As with most things these days, setting up the unit prior to the first download requires about five minutes of filling in information and uploading to a secure online server, or the Cloud, as some marketing bright spark has named it. To be honest, I was a little apprehensive about registering the make and model of my car, as well as a few other details, but this soon dispelled when I realised that, despite the belief of my parents and ego, I'm really not that important in the world and registering to the GPS Log Book site is not much different to signing up for other internet-based products.

Once up and running, the downloading of information just requires the unit to be plugged in and everything happens automatically in a matter of seconds.

So, the big question? What does the GPS Log Book actually do? Well, a lot more than appears at first glance. Essentially the unit keeps a record of everywhere you drive. When downloaded, this information is available on screen in a map format. This is then further analysed to tell you where you have been, how far you travelled and how fast you were driving.

So, for argument sake, one day I travelled from work to home during rush-hour traffic (a distance of 16.58 km). It took 34 minutes and I did an average speed of 29kph. Facts like these interest me, as they probably do most blokes, and I took great satisfaction in comparing different routes to find the most efficient ways to travel.

A lot of the people I know with GPS tracking systems actually use them as I did, as a reviewing tool, and this is where the GPS Log Book excels. Some time-critical companies (couriers come to mind) benefit from live vehicle tracking, but with data charges this can sometimes be a cost that smaller companies decide they can to do without. Running a GPS Log Book is very affordable, with an annual subscription of $29 being all that is required. To entice buyers, the first year is included in the purchase price.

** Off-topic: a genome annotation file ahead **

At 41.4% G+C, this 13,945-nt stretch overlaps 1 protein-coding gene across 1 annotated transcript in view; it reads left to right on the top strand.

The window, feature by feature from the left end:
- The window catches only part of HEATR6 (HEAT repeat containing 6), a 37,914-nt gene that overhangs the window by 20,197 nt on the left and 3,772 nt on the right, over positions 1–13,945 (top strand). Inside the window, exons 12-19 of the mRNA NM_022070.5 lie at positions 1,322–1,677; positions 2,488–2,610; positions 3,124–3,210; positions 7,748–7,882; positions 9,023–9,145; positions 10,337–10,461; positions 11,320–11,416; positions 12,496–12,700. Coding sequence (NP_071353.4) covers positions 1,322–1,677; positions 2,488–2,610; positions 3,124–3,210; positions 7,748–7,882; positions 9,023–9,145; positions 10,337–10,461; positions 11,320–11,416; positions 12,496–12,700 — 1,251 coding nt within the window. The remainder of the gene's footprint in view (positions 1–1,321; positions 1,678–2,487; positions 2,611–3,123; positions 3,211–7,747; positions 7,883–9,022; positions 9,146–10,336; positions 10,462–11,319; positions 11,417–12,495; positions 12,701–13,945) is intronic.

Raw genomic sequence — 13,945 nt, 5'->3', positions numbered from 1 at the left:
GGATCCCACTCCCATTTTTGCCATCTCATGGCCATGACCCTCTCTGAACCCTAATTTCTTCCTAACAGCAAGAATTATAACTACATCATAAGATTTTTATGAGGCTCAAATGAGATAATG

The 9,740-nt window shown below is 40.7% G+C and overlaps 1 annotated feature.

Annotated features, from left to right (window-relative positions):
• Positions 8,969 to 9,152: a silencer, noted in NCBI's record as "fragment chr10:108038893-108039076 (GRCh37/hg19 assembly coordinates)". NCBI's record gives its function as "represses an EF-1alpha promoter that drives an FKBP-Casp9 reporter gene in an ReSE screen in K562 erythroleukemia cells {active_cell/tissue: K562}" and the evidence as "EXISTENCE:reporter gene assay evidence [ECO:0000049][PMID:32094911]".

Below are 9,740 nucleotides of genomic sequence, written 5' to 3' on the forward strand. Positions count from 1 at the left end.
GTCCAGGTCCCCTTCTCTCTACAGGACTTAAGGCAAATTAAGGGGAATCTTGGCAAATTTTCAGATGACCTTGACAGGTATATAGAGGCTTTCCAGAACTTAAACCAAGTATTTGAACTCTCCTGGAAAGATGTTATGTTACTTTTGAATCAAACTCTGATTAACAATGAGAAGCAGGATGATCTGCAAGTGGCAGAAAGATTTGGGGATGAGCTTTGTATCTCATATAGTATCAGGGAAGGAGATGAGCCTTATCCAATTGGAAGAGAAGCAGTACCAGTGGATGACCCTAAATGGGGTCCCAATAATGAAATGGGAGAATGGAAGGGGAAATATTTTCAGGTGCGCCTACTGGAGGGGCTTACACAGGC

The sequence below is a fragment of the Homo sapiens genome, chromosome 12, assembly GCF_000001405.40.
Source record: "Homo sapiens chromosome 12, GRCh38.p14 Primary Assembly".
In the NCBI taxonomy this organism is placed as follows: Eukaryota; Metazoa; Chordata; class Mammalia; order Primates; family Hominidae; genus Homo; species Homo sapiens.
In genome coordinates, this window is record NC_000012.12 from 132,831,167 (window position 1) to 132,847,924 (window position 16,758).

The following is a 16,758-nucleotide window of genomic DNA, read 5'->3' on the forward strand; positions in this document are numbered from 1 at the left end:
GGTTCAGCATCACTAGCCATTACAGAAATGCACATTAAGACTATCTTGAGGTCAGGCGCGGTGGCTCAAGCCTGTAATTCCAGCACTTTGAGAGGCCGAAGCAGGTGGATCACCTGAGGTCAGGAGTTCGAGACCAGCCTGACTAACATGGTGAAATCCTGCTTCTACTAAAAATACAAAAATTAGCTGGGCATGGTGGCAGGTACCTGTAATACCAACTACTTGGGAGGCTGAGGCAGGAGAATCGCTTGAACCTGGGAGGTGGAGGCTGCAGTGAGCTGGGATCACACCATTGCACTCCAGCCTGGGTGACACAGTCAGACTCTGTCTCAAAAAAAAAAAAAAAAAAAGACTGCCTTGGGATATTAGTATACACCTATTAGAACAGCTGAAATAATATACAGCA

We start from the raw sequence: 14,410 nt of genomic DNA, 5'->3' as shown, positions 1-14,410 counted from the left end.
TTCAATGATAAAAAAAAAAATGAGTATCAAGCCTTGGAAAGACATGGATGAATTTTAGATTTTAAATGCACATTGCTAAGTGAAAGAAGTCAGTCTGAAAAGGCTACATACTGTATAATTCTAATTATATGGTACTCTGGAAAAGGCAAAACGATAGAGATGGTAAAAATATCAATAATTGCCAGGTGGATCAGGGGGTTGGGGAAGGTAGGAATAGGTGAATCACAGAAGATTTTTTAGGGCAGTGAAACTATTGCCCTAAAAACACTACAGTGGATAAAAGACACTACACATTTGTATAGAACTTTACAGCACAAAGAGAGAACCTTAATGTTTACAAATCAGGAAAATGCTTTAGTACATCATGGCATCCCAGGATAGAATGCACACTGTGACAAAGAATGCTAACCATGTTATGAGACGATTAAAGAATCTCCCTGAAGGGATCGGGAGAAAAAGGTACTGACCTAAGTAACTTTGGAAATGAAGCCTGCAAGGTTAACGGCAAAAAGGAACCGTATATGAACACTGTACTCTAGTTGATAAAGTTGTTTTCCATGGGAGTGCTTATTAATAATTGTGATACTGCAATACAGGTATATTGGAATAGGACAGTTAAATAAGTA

Like a lot of businesses these days, my company doesn't own any vehicles and instead pays a mileage rate for business use. Generally this involves keeping a log book and there are times when I have forgotten to enter mileage details, meaning that I have been unable to claim a travel allowance. Thanks to GPS Log Book, this is now a thing of the past, as every trip is recorded.

One special feature that will be beneficial to truckies is the ability to split trips and allow certain portions of a trip to be 'tagged'. This means that a user can separate out areas which are 'off-road' to help claim the refund of Road User Charges. Alternatively, the split trip function also means that certain portions of business trips can be marked as 'personal use', something that will please company accountants.

Another feature is that 'zones' can be set up to record when vehicles pass into (or beyond) a certain area.

However, the device doesn't remove the need for log books in which commercial drivers must keep an active record in case they are stopped, but it is nevertheless a good tool for companies to check the accuracy of the drivers' log books. In the case of a friend of mine who left his log book at home and who operates a similar GPS system, he was able to send the GPS logged printout to police after he was stopped at a checkpoint. After checking the GPS log was correct, he was let off with a warning. If he had a GPS Log Book installed, it would have provided the same information, making the $129 for a unit suddenly sound very affordable.

In conclusion, would I recommend the GPS Log Book as a worthwhile piece of kit? Absolutely. It won't stop your vehicle from being stolen or an errant teen (or worker) from driving it, but it will tell you where they've been and how fast they were going. Now that is money well spent. n

For more information contact Clive Kemp, ph 0800 GPS LOG or visit